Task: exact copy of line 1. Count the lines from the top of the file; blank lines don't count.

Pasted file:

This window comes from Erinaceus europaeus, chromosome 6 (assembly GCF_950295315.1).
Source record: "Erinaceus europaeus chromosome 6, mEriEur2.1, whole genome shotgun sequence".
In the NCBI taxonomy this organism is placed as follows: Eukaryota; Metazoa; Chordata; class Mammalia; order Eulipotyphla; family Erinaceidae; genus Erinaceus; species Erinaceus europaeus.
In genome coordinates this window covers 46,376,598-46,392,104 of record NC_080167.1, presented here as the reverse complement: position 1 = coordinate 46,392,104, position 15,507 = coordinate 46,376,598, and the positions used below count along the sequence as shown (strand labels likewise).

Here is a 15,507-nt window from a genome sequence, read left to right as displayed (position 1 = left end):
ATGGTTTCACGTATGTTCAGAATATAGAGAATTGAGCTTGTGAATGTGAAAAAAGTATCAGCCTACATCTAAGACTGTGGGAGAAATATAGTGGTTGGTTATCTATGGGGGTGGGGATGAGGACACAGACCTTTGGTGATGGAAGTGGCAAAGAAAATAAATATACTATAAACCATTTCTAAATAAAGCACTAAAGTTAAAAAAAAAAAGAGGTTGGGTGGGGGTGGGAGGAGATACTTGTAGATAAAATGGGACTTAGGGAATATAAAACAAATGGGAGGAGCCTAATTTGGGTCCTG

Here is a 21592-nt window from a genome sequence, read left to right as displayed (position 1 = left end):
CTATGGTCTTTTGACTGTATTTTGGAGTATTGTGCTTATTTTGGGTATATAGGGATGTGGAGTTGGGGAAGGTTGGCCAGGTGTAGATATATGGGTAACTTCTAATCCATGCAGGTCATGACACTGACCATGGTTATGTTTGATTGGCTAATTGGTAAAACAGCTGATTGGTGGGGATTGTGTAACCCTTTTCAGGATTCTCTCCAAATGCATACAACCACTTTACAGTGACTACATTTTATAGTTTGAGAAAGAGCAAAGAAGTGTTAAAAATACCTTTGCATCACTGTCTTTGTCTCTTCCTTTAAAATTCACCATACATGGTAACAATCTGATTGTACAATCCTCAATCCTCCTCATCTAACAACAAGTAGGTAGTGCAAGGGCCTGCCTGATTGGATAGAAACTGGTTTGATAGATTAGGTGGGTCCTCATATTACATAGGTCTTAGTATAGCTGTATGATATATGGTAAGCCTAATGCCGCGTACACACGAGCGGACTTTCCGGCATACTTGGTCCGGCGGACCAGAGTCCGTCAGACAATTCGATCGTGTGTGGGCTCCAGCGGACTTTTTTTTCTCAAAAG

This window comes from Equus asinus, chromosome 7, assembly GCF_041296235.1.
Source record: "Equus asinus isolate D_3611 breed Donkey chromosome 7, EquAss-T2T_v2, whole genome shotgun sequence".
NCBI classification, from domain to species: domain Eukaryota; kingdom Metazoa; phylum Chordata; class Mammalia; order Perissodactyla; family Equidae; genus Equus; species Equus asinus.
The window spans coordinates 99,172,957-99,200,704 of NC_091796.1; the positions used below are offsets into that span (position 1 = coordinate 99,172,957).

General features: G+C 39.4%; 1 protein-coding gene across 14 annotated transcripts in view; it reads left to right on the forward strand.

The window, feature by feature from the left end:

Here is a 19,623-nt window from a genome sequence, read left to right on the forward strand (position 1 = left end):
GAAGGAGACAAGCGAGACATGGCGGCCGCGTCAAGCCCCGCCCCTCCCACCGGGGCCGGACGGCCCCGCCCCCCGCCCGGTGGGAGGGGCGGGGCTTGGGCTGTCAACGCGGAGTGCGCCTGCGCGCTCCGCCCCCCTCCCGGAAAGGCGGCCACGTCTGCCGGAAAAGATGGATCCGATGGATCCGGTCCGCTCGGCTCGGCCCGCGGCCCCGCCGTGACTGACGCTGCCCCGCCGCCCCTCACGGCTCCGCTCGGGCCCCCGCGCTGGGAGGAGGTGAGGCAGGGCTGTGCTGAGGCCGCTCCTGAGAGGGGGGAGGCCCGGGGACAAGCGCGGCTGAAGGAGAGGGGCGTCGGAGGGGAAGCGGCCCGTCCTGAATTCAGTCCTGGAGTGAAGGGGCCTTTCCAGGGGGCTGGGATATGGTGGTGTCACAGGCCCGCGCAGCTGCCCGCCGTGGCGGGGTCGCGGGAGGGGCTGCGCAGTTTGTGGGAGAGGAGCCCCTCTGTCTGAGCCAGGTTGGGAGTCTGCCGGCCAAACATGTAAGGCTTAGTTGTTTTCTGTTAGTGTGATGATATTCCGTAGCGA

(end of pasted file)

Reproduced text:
This window comes from Erinaceus europaeus, chromosome 6 (assembly GCF_950295315.1).